The redevelopment of a Bollywood cinema could see a new arts movement come to Harrow – and its founder believes it will help restore a sense of community to the area.

Cinema group ArtHouse wants to revive the building as part of a scheme at the Safari Cinema site, in Station Road, Harrow.

A planning application has been submitted to Harrow Council to build 78 flats in a block up to 11 storeys high while retaining a cinema.

The developer also plans to restore the current building’s 1936 art deco façade, which has been covered up by metal cladding for decades.

And Sam Neophytou, who founded ArtHouse cinema in Crouch End, believes the project is the perfect opportunity to breathe new life into Harrow town centre.

“We’ve convinced the developer that it would be a brilliant fit,” he said.

“There’s this sense that the high street is dying and it’s important to have places that everyone can go to.

“And there’s a desperate need to invest in our creative industries – particularly in London.

“We want to encourage people to start making things and putting them out there.”

This will include a series of workshops for budding filmmakers and those who want to get involved with cinema.

Sam believes this is at the heart of ArtHouse, giving people a chance to tell their stories and getting them onto a big screen.

It is reflected in the type of things shown at the cinema, which will house four screens, each one accommodating around 100 people.

As well as offering mainstream pictures, he plans to show independent films and productions from the National Theatre.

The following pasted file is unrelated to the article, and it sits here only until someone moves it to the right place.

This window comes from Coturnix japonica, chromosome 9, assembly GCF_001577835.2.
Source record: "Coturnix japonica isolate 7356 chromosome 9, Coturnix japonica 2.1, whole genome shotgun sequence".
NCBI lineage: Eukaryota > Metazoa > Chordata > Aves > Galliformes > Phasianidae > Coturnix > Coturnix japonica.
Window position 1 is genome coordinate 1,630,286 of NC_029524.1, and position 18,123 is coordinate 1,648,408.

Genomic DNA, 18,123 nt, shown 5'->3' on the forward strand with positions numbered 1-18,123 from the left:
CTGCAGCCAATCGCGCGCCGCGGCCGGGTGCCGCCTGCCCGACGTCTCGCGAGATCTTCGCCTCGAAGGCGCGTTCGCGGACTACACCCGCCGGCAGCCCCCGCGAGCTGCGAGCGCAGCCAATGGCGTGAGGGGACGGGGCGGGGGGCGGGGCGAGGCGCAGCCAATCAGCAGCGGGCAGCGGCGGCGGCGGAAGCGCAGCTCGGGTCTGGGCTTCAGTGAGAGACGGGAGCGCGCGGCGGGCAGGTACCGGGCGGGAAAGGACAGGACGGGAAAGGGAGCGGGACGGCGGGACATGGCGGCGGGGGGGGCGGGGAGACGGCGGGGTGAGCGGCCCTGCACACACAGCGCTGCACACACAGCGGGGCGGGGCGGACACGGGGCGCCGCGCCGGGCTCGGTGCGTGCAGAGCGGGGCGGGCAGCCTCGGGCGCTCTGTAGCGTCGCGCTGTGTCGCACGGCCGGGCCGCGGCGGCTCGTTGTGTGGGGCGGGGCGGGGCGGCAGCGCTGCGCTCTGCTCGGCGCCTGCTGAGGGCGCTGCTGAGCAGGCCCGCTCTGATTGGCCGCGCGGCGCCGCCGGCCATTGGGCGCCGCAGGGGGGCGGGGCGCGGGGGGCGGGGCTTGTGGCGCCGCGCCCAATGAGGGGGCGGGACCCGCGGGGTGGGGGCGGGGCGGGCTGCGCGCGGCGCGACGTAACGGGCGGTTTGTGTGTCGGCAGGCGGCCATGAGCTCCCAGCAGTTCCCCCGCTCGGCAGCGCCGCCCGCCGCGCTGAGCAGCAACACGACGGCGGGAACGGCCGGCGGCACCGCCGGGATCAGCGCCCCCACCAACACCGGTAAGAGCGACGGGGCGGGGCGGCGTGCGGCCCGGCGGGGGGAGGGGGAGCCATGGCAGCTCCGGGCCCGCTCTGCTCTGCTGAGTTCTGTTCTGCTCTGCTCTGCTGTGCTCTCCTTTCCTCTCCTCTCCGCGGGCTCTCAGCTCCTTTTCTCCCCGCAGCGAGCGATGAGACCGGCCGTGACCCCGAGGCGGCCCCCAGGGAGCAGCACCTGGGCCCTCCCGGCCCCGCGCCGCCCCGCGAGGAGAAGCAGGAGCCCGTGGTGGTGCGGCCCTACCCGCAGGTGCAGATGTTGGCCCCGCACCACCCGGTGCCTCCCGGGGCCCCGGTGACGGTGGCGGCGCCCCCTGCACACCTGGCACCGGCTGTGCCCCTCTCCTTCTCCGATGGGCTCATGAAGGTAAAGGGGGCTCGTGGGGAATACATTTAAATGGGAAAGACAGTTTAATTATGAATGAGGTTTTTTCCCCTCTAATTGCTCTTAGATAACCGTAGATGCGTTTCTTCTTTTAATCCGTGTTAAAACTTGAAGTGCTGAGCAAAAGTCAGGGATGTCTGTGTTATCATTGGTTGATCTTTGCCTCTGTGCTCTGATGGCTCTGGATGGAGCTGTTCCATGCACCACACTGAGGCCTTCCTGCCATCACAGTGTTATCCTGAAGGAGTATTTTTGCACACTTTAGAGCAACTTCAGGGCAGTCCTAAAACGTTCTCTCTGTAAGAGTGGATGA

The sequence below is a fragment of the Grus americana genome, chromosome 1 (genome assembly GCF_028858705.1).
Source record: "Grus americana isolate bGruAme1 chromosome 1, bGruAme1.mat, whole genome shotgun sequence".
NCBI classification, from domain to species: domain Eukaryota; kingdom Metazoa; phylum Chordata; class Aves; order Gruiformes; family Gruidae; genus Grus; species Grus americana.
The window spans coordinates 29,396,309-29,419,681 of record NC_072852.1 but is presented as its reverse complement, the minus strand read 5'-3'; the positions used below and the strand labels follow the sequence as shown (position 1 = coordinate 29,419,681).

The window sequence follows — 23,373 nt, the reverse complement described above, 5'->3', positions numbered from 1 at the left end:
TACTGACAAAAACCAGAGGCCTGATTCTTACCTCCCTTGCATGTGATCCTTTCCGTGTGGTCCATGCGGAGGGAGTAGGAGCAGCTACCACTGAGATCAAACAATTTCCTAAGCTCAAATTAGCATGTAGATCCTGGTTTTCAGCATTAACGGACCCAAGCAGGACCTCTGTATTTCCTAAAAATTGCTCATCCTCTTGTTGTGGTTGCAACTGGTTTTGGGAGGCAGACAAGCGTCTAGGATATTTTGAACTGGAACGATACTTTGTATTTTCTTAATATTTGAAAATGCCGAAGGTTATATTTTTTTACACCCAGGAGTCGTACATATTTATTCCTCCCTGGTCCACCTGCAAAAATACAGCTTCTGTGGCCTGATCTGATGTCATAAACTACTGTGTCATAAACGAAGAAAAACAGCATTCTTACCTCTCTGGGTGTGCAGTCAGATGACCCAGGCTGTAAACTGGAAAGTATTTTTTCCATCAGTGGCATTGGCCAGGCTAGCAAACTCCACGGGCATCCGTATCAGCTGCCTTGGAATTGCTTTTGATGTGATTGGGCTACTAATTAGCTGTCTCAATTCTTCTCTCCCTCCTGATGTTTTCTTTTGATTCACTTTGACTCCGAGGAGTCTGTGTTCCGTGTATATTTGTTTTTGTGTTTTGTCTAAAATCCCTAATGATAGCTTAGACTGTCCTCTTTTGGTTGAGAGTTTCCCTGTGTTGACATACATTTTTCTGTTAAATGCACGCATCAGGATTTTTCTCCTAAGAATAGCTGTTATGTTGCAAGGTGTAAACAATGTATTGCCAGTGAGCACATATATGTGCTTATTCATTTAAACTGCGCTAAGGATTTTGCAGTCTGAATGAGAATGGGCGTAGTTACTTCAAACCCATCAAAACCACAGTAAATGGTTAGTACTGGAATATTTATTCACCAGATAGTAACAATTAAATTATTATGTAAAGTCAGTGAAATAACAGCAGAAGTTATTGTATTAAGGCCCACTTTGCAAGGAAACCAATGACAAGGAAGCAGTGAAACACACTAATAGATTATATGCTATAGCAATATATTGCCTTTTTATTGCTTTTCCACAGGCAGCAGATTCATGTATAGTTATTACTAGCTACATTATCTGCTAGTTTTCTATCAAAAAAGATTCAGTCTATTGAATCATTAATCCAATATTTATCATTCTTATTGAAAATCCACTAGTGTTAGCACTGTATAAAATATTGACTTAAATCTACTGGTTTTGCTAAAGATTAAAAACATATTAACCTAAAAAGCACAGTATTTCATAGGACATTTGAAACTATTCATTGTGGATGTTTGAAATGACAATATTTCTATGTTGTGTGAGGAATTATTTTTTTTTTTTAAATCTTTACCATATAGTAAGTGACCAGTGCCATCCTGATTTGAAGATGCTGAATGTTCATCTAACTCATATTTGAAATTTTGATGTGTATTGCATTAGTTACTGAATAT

“Things are changing in cinema – the things coming out are more about humanity and the struggles people have,” Sam said.

“It’s not as if people don’t want to hear these minority stories. They are some of our most popular screenings and have won loads of awards.”

And in terms of the National Theatre showings – at Crouch End they recently screened recordings of Fleabag and The Lehman Trilogy – Sam notes it has made ‘going to the theatre’ more accessible and affordable.

The concept of affordability is a criticism that is often levelled at cinemas.

Sam sees the cost of around £10 during peak hours as reasonable and pointed out that there are regular discounts, particularly for students and seniors.

This all comes back to the idea of community and providing a space for people to go to in their town centre.

“It’s important to have somewhere that appeals to everyone, somewhere where they can go to, feel safe and comfortable and enjoy themselves,” he said.

“We have people coming in every other day, whether to see a film or have coffee.

“In Crouch End the MP uses the cinema to hold a surgery and the local LGBT community regularly meet there.

“It’s a bit like a social club or a community centre and it’s a wonderful thing to bring people together.”